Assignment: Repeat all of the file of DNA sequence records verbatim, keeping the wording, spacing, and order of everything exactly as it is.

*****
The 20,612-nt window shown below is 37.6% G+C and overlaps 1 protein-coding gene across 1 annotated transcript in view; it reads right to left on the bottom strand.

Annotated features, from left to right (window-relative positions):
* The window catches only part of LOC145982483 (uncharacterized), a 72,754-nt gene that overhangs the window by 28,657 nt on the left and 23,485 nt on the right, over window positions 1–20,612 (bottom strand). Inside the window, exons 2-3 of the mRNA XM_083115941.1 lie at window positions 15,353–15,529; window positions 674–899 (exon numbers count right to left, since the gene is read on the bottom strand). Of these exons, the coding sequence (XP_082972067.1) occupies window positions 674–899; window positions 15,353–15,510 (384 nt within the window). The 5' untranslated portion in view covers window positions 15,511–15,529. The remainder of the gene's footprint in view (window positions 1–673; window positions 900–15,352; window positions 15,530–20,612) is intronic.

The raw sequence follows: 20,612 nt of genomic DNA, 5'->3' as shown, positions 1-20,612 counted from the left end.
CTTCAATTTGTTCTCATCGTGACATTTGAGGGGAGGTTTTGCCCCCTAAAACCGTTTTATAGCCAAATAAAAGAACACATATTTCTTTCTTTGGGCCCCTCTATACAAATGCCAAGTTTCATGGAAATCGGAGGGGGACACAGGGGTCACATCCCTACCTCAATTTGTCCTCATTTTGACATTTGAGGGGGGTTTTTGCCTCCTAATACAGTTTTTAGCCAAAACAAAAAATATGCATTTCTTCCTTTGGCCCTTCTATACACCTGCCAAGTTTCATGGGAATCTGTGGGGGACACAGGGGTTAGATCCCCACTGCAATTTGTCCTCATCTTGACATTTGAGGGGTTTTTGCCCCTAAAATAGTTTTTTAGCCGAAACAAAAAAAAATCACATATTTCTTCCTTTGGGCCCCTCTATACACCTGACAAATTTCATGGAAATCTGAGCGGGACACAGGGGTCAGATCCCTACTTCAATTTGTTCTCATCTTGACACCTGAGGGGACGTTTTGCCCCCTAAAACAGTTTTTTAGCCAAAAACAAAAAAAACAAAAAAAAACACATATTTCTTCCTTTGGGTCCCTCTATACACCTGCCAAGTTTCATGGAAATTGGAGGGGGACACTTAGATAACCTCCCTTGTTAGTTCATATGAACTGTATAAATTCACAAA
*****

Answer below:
The 20,612-nt window shown below is 37.6% G+C and overlaps 1 protein-coding gene across 1 annotated transcript in view; it reads right to left on the bottom strand.

Annotated features, from left to right (window-relative positions):
* The window catches only part of LOC145982483 (uncharacterized), a 72,754-nt gene that overhangs the window by 28,657 nt on the left and 23,485 nt on the right, over window positions 1–20,612 (bottom strand). Inside the window, exons 2-3 of the mRNA XM_083115941.1 lie at window positions 15,353–15,529; window positions 674–899 (exon numbers count right to left, since the gene is read on the bottom strand). Of these exons, the coding sequence (XP_082972067.1) occupies window positions 674–899; window positions 15,353–15,510 (384 nt within the window). The 5' untranslated portion in view covers window positions 15,511–15,529. The remainder of the gene's footprint in view (window positions 1–673; window positions 900–15,352; window positions 15,530–20,612) is intronic.

The raw sequence follows: 20,612 nt of genomic DNA, 5'->3' as shown, positions 1-20,612 counted from the left end.
CTTCAATTTGTTCTCATCGTGACATTTGAGGGGAGGTTTTGCCCCCTAAAACCGTTTTATAGCCAAATAAAAGAACACATATTTCTTTCTTTGGGCCCCTCTATACAAATGCCAAGTTTCATGGAAATCGGAGGGGGACACAGGGGTCACATCCCTACCTCAATTTGTCCTCATTTTGACATTTGAGGGGGGTTTTTGCCTCCTAATACAGTTTTTAGCCAAAACAAAAAATATGCATTTCTTCCTTTGGCCCTTCTATACACCTGCCAAGTTTCATGGGAATCTGTGGGGGACACAGGGGTTAGATCCCCACTGCAATTTGTCCTCATCTTGACATTTGAGGGGTTTTTGCCCCTAAAATAGTTTTTTAGCCGAAACAAAAAAAAATCACATATTTCTTCCTTTGGGCCCCTCTATACACCTGACAAATTTCATGGAAATCTGAGCGGGACACAGGGGTCAGATCCCTACTTCAATTTGTTCTCATCTTGACACCTGAGGGGACGTTTTGCCCCCTAAAACAGTTTTTTAGCCAAAAACAAAAAAAACAAAAAAAAACACATATTTCTTCCTTTGGGTCCCTCTATACACCTGCCAAGTTTCATGGAAATTGGAGGGGGACACTTAGATAACCTCCCTTGTTAGTTCATATGAACTGTATAAATTCACAAA